Homemade fermented garlic paste

I love garlic! Its powerful aroma is magical. You can eat it raw to enjoy its bold and spicy flavor, or you can cook it to reveal a more subtle and sweeter flavor. Garlic can certainly elevate your favorite dishes!

Garlic is native to Central Asia. It is highly nutritious, and is well known to boost your health in many ways. For me, I just love its aroma and taste.

Since I love garlic, I use several cloves almost every time I cook. The peeling, slicing, dicing, and mincing of fresh garlic cloves can be very time consuming, which makes prepping for meals more tiring and less fun. Wouldn’t it be nice if I always had some homemade garlic paste on hand?

It can take quite a while to prepare a batch of garlic paste, so how can you make the most out of it? The answer is fermentation! Fresh garlic paste wouldn’t last very long before going bad, but fermented garlic paste can last up to a year in the refrigerator.

Homemade fermented garlic paste is actually very simple and straight-forward to make. All you need is 2 ingredients: garlic and salt. Other than the ingredients, you do need to invest time, patience, and love into this product. You will understand why I said that after you read the instructions for making it. But don’t give up yet!! The delicious and super convenient end product will have you coming back to make it again and again.


Homemade fermented garlic paste

Kitchen instrument of the day: Cuisinart 9-cup food processor

Other tools

  • Your precious hands!!
  • Chop board and a pairing knife


  • Garlic
  • Coarse sea salt


1. Set up your work space, because it’s going to get messy when a lot of light feathery garlic peels start flying around. Also, set up some entertainment (music, audio books, or your favorite TV show) because the entire progress can take hours, depending on how many garlic bulbs you have. Now gather all the garlic bulbs together. I have about 48 garlic bulbs this time!

2. Peel the garlic bulbs. Then break down all the garlic bulbs into individual cloves. Each garlic bulb can have more than 10 cloves, so this step will take a little while.

3. Take the skin off each clove. This step can take a while, so take a break every now and then.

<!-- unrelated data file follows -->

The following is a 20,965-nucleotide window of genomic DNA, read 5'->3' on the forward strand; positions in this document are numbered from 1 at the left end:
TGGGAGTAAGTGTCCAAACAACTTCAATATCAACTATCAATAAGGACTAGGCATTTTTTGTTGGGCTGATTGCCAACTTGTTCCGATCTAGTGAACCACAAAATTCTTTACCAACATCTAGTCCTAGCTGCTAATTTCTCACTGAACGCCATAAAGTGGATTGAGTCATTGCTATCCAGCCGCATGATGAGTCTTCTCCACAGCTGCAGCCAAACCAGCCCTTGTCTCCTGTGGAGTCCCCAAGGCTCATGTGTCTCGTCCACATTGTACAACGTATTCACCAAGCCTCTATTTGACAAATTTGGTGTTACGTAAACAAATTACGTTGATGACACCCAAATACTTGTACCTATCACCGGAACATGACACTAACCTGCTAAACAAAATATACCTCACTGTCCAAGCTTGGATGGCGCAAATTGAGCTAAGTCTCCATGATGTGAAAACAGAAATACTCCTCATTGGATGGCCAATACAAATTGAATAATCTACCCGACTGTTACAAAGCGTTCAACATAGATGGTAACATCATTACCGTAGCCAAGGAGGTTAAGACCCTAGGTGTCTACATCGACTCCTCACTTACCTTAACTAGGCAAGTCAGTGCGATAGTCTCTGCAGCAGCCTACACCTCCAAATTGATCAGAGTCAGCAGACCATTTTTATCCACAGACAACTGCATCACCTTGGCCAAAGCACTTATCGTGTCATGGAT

4. Cut the root end off each clove, and also cut off any bad spots.

5. Now comes the most tedious part of the entire process — cut each clove in half and take the green sprouts out! If the garlic is fresh and has no sprouts, you are lucky and will save tons of time and energy. Garlic sprouts are safe to eat, but they have a tendency to be bitter.

Look at all the sprouts that came off the garlic cloves!

6. Put the garlic cloves and coarse sea salt in the food processor. Use about 2 teaspoons of coarse sea salt for 6-8 bulbs of garlic. You may need to do it in 2-3 batches if you have a lot of garlic or a small food processor.

7. Puree the garlic cloves and coarse sea salt until they become a smooth paste. Scrape the sides of the food processor down from time to time to ensure a consistent texture. If you like your paste chunkier, puree it less.

8. Transfer the garlic paste into jars with a tight seal. Try to press the garlic paste down as tight as possible to get everything below the small amount of brine that has developed – this salty brine will inhibit bacteria growth.

9. Tightly close the lid and put all the jars in the refrigerator.

10. Leave the garlic paste to slowly ferment in the refrigerator for 3-4 weeks. When the garlic paste is fermented, its taste becomes milder than when it was raw. You can certainly start using the garlic paste right away, but its taste will be sharper.

Final notes

  • I have tried different methods to prepare the garlic cloves, and concluded that the method above works the best for me. “Garlic juice” is very sticky and garlic peels/skins are so light, which makes my hands covered in peels/skins very fast. I have to frequently wash my hands before I can peel some more. Smashing or cutting the ends off the garlic cloves releases “garlic juice” right away, making the peeling process more difficult. The smashing process works well when you only have a few cloves, but not several hundred cloves. That’s why I like to peel all the skins off the garlic cloves before cutting them.
  • Sometimes the fermented garlic paste can turn greenish blue. It’s completely normal due to natural chemical reactions when garlic reacts to heat or acid. The change in color doesn’t affect its edibility or taste.
  • I have made a batch of fermented elephant garlic paste, and noticed it had a much milder aroma and flavor. Elephant garlic is actually not a true garlic. It’s more like a type of garden leek with a bulb shaped like a giant garlic.

Every time after I put a spoonful of garlic paste into a dish, I just can’t resist licking the rest of the garlic off the spoon because the homemade fermented garlic paste can be as sweet as a dessert! Try it and you might like it!

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